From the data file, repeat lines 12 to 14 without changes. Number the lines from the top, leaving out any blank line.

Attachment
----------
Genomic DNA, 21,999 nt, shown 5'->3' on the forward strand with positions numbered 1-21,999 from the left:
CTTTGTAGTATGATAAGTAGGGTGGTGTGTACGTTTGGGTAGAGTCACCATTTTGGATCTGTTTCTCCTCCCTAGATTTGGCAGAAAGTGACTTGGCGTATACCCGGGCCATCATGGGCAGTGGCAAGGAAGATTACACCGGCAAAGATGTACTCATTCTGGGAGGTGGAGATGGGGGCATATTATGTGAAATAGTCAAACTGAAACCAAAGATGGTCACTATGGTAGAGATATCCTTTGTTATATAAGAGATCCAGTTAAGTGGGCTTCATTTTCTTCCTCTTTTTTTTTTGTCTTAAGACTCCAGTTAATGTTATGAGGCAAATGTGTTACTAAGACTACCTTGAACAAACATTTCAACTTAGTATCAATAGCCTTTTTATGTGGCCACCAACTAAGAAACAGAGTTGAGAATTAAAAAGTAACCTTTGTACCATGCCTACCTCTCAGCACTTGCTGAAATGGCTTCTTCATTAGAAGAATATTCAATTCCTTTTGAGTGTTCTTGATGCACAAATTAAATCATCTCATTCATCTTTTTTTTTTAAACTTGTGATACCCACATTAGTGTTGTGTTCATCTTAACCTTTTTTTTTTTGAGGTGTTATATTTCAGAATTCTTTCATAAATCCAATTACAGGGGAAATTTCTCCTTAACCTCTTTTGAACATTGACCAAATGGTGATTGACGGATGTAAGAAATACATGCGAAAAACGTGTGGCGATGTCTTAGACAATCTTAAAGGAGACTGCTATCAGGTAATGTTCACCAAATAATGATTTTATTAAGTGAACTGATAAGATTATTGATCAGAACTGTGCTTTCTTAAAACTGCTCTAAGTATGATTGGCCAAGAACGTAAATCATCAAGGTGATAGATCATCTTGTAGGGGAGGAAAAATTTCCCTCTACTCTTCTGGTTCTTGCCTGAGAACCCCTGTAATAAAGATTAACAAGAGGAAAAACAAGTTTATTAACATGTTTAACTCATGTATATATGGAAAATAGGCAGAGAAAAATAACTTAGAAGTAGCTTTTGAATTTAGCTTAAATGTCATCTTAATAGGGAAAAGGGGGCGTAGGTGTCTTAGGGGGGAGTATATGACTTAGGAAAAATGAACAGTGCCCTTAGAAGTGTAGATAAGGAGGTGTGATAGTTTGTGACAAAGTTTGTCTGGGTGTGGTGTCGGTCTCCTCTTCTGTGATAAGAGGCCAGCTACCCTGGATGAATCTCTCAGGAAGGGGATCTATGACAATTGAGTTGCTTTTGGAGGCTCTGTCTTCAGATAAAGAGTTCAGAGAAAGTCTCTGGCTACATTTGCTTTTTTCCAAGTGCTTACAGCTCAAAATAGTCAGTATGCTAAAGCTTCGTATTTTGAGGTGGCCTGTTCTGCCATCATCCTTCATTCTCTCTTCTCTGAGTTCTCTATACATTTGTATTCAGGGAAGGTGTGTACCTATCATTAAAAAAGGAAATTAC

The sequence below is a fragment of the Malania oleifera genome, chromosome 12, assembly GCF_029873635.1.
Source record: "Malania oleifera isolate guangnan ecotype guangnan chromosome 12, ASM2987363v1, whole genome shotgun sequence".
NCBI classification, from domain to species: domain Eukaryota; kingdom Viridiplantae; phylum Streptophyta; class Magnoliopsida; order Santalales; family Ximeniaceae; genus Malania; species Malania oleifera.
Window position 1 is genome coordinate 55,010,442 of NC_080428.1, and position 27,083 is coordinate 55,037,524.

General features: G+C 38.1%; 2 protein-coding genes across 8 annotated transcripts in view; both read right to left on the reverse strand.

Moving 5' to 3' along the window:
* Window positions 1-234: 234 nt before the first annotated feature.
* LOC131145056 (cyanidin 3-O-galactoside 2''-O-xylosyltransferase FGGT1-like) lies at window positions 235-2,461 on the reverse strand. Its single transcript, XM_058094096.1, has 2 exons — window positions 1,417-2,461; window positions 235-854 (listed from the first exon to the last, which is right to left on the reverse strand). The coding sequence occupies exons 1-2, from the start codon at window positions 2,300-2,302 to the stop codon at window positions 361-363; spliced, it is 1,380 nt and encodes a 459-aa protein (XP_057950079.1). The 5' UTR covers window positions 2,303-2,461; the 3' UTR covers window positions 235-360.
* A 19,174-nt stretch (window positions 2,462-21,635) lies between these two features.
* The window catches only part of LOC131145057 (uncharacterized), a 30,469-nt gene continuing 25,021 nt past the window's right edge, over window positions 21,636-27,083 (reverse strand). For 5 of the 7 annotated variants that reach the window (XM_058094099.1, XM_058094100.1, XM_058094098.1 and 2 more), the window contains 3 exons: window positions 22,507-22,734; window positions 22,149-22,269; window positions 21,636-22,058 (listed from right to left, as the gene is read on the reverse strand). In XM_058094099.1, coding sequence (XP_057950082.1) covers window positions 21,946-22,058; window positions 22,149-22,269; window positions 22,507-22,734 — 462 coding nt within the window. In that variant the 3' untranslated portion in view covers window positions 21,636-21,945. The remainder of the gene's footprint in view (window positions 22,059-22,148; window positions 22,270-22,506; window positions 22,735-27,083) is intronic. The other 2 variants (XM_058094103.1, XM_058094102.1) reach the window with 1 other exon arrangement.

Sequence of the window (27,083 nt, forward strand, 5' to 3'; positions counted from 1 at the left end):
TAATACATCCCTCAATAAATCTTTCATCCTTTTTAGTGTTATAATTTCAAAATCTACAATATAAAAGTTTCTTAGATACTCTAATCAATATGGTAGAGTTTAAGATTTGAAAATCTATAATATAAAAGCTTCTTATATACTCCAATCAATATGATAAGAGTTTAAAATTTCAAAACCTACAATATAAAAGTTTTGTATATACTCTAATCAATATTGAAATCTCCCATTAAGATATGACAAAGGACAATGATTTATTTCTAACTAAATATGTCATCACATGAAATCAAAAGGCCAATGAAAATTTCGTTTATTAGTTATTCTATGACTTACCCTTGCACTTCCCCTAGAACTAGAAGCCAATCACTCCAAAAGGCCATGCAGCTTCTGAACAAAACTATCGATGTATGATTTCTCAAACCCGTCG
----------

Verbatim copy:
* The window catches only part of LOC131145057 (uncharacterized), a 30,469-nt gene continuing 25,021 nt past the window's right edge, over window positions 21,636-27,083 (reverse strand). For 5 of the 7 annotated variants that reach the window (XM_058094099.1, XM_058094100.1, XM_058094098.1 and 2 more), the window contains 3 exons: window positions 22,507-22,734; window positions 22,149-22,269; window positions 21,636-22,058 (listed from right to left, as the gene is read on the reverse strand). In XM_058094099.1, coding sequence (XP_057950082.1) covers window positions 21,946-22,058; window positions 22,149-22,269; window positions 22,507-22,734 — 462 coding nt within the window. In that variant the 3' untranslated portion in view covers window positions 21,636-21,945. The remainder of the gene's footprint in view (window positions 22,059-22,148; window positions 22,270-22,506; window positions 22,735-27,083) is intronic. The other 2 variants (XM_058094103.1, XM_058094102.1) reach the window with 1 other exon arrangement.

Sequence of the window (27,083 nt, forward strand, 5' to 3'; positions counted from 1 at the left end):
TAATACATCCCTCAATAAATCTTTCATCCTTTTTAGTGTTATAATTTCAAAATCTACAATATAAAAGTTTCTTAGATACTCTAATCAATATGGTAGAGTTTAAGATTTGAAAATCTATAATATAAAAGCTTCTTATATACTCCAATCAATATGATAAGAGTTTAAAATTTCAAAACCTACAATATAAAAGTTTTGTATATACTCTAATCAATATTGAAATCTCCCATTAAGATATGACAAAGGACAATGATTTATTTCTAACTAAATATGTCATCACATGAAATCAAAAGGCCAATGAAAATTTCGTTTATTAGTTATTCTATGACTTACCCTTGCACTTCCCCTAGAACTAGAAGCCAATCACTCCAAAAGGCCATGCAGCTTCTGAACAAAACTATCGATGTATGATTTCTCAAACCCGTCG